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Jul 19 2011

Government to define their meaning of a cold shutdown

Written by Nippon Sekai   
Tuesday, 19 July 2011

The second-stage target to bring the nuclear disaster under control will involve achieving a cold shutdown state of the nuclear reactors at the Fukushima Dai-ichi power plant.

The shutdown of a nuclear reactor is when the state of the reactor is subcritical (this is when a nuclear fission reactor produces fission without achieving criticality i.e. when a small amount of fissile matter is still able to sustain a nuclear reaction).  A cold shutdown state is achieved when its coolant system is at atmospheric pressure and at a temperature below 95 degrees Celcius (200 degrees Fahrenheit); a temperature low enough where the water cooling the fuel rods does not boil when the reactor coolant system is depressurized.

Due to the damage to the reactor cores (where the fuels rods have melted), the Japanese government has so far failed to specify what a cold shutdown entails with the crippled reactors at the Fukushima Dai-ichi nuclear power plant.  The government is due to make this clear on Tuesday when it releases a revised plan to contain the nuclear accident.  It plans to define the term as bringing the reactor-bottom temperatures to about 100 degrees Celsius or lower, and substantially reducing the public's radiation exposure by controlling the release of radioactivity.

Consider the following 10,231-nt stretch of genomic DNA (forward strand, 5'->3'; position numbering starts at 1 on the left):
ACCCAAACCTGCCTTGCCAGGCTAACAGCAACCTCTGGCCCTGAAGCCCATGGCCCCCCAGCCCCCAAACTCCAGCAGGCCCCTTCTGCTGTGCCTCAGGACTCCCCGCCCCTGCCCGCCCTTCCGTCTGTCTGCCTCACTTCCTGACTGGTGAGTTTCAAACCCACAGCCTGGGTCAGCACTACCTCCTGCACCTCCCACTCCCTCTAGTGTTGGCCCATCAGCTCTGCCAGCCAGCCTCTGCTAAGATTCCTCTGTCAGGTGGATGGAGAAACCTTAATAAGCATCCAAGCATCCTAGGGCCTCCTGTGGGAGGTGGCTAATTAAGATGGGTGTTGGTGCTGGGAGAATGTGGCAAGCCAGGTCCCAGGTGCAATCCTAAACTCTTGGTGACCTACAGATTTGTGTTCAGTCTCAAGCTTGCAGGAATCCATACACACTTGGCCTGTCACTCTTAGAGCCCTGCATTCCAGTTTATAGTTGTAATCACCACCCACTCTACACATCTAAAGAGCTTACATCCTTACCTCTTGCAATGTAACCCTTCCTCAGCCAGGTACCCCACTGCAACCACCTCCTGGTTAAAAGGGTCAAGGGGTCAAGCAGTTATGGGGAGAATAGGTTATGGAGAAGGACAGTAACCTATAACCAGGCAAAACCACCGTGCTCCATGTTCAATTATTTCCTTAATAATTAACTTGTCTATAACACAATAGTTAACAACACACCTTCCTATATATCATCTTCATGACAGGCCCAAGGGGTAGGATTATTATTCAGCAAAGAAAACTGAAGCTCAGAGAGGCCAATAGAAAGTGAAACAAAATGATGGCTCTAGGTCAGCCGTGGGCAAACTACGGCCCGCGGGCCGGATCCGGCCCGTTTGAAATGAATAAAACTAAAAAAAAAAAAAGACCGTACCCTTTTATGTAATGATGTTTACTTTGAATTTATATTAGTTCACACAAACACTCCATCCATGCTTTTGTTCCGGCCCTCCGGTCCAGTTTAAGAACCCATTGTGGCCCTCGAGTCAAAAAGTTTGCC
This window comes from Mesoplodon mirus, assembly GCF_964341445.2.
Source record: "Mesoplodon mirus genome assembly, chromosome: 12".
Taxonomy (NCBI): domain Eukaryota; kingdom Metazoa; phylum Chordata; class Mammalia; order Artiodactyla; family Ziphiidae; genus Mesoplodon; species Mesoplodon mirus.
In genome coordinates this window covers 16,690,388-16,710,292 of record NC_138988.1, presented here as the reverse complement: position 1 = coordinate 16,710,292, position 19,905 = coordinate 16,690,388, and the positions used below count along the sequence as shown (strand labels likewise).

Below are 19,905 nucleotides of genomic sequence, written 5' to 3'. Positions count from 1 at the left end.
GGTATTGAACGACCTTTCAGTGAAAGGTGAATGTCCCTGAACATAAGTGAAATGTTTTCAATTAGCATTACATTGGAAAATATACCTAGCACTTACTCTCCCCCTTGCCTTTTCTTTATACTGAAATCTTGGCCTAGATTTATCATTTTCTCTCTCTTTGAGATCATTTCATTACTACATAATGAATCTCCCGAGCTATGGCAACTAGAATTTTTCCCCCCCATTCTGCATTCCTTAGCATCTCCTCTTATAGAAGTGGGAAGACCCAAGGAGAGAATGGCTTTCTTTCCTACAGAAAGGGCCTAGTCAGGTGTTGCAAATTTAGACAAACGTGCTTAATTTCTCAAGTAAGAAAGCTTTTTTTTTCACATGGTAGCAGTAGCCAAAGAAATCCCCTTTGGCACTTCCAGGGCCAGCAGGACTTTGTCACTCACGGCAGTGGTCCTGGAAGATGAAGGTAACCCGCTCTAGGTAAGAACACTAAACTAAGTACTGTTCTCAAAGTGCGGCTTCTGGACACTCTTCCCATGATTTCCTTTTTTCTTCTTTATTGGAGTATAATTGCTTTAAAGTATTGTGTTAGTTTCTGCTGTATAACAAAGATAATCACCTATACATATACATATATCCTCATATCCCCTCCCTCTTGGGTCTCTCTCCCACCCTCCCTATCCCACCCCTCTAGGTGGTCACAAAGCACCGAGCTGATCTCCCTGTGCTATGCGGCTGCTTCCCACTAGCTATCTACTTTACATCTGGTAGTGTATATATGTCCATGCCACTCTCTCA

Achieving a cold shutdown state has been cited as one of the conditions for lifting the 20-kilometer no-entry zone around the nuclear plant.
  
It remains unclear, however, when the lifting would come, as the government still hasn't decided on benchmark levels of radiation that it deems safe enough for people to return to the restricted zone.

 
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